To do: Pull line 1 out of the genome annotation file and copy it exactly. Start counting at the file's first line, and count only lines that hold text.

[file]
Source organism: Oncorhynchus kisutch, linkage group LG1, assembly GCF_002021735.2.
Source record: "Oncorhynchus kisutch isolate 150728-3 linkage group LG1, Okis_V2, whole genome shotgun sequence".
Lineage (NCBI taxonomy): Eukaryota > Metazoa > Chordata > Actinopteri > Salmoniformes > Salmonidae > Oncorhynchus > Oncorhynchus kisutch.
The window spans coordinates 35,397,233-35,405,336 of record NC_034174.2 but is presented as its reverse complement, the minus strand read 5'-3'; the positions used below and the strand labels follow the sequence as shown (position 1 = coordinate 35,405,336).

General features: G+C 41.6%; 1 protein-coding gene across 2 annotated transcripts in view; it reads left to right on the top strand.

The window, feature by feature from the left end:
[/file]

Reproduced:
Source organism: Oncorhynchus kisutch, linkage group LG1, assembly GCF_002021735.2.